Anime / Ringing Bell

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Sure, it starts out this way, until....

Chirin no Suzu (チリンの鈴 – Literally translated as "Chirin's Bell"), released out of Japan as Ringing Bell (an alternate translation of the Japanese title; see Meaningful Name below), is an anime film by Sanrio based on a children's book by Takashi Yanase about an adorable little lamb named Chirin, who wears a bell around his neck. He is warned by his mother not to stray past the fence around the farm that the sheep live on, for the Wolf King lives in the nearby mountains and will surely eat him. Chirin does as he's told, and lives in happiness.

Until one autumn night, the farm is attacked by the fearsome Wolf King, and Chirin's mother is killed trying to protect him. Confused and angered by this, Chirin runs off to find the Wolf King. At first he plans to kill the wolf, but finds that he's far too weak. Instead, he becomes the Wolf King's apprentice, no longer wanting to be a weak sheep, but instead wanting to become a strong wolf like him. Things go downhill from there.

For those who are interested in the book, click here for the Japanese text and here for an English translation. If you are interested in a kamishibai version of the story, click here.

Discotek Media released the film on DVD in 2014.


Tropes:

  • Adaptation Expansion: In the original book, Wor immediately agrees to train Chirin as opposed to the anime, where he reluctantly tries to convince him to return to being a sheep and the events from Chirin trying to kill Wor when they first meet to the incident with the snake and the bird is specifically written for the anime.
    • Sanrio's comic adaptation found in #8 ("わか葉の号") of it's monthly magazine Lyrica (サンリオ リリカ) goes into smaller details like Chirin's birth and training with Wor in winter.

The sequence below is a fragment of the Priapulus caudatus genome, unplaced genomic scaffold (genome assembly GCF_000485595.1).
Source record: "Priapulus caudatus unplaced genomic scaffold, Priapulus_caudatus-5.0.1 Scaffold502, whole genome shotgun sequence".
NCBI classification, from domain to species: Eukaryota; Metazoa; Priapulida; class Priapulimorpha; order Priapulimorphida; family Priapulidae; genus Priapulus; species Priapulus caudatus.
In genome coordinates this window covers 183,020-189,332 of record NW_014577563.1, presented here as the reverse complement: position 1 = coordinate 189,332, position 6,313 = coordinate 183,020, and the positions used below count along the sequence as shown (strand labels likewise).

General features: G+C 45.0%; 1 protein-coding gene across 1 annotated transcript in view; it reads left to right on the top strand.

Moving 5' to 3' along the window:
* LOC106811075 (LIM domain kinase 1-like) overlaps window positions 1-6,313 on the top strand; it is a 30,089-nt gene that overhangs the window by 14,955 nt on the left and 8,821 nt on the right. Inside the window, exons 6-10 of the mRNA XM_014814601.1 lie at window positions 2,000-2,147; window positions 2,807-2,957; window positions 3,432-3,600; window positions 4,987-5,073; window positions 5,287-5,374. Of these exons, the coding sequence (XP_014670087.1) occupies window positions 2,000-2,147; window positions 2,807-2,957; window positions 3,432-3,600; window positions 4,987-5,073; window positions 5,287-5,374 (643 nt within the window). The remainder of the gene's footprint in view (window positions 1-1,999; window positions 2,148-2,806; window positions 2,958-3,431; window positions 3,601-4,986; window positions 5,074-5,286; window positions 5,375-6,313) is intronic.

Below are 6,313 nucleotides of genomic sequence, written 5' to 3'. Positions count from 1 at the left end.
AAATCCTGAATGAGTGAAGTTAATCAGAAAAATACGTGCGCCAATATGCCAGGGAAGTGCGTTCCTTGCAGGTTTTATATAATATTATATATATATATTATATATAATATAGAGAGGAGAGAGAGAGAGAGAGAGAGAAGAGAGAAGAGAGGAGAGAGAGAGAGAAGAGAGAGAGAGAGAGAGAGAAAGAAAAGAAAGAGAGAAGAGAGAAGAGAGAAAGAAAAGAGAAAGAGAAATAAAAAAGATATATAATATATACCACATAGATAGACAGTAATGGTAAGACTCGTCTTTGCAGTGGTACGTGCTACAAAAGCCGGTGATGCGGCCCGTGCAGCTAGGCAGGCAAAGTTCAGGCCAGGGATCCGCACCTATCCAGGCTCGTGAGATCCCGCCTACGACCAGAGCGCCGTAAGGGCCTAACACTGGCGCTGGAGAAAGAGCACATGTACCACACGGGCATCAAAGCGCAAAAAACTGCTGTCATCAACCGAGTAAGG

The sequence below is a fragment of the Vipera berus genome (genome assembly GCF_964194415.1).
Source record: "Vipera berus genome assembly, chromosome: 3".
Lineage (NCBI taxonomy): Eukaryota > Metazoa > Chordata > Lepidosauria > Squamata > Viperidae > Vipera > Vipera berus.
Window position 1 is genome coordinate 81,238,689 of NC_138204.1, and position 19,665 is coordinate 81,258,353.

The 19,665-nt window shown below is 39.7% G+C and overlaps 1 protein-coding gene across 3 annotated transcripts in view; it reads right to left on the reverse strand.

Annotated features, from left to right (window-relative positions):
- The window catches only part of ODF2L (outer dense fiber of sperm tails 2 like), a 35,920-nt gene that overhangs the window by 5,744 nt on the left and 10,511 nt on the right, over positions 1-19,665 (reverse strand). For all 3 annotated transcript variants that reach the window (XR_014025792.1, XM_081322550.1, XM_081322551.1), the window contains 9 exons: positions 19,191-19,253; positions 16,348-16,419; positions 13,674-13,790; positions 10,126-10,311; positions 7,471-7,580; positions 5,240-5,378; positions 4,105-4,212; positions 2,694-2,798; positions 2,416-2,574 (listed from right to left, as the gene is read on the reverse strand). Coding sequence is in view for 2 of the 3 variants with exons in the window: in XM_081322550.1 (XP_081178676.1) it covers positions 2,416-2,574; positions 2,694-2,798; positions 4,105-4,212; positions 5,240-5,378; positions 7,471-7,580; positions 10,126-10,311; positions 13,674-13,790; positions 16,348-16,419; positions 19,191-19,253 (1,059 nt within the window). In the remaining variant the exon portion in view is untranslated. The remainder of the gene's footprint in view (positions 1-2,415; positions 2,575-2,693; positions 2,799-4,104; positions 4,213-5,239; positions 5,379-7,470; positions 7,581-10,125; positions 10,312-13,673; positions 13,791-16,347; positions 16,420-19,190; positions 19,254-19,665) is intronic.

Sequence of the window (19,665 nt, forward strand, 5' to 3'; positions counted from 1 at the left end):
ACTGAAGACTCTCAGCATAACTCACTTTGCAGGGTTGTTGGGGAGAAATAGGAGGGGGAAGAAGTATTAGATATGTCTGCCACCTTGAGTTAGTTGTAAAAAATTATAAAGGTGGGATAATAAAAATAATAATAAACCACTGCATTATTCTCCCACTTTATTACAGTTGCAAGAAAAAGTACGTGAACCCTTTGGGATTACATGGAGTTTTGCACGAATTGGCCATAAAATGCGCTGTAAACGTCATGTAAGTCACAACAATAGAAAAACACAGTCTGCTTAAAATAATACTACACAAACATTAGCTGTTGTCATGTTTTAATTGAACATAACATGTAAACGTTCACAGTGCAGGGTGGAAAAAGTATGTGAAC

• All of the Other Reindeer:In the anime Chirin is rejected by the sheep due to his monstrous behavior and appearance. In the book, he realizes on his own that he cannot go back to being a sheep.
  • Ascended to Carnivorism: It is strongly implied that Chirin eats like a wolf after training under him.
  • Badass Adorable: Chirin starts showing this after the death of his mother and before his transformation into a fearsome beast.
  • Badass Grandpa: Wor. The English dub makes no hint of Wor's age. However, Chirin's mother in the original Japanese film refers to Wolf as "an old wolf".
  • Best Served Cold: Chirin waits two years to avenge his mother.
  • Big Bad: Wor. He is the reason for all the conflict in the story.
  • Big "NO!": Chirin's mom gets one in the English version. The Japanese version averts this by having her simply yell out "Chirin!" and jump to protect him.
  • Blood Knight: Chirin becomes this. Notably, Wor, despite being the villain, does not fit this trope at all. While it's not ever shown onscreen, he does consume most of his victims. The rest are killed because they get in his way.
  • Bloodless Carnage: With only a momentary exception in the film adaptation,note  all violent events in all versions of this story are completely bloodless. When Chirin's mother is killed by Wor, there are no marks on her body at all, let alone an open wound on her throat or stomach, as is typical of wolf attacks. In addition, it is explained that Chirin was scarred and bruised during his training with Wor, but the visuals suggest otherwise. Finally, there isn't any blood shown when Chirin runs Wor through with his horns.
  • Book Ends: It both starts and ends with snow.
  • Break the Cutie: Chirin starts out the film as a cute and naive lamb. This abruptly ends when his mother is murdered, and then he goes on to deliberately erode his own sense of morals in an attempt to become like her murderer.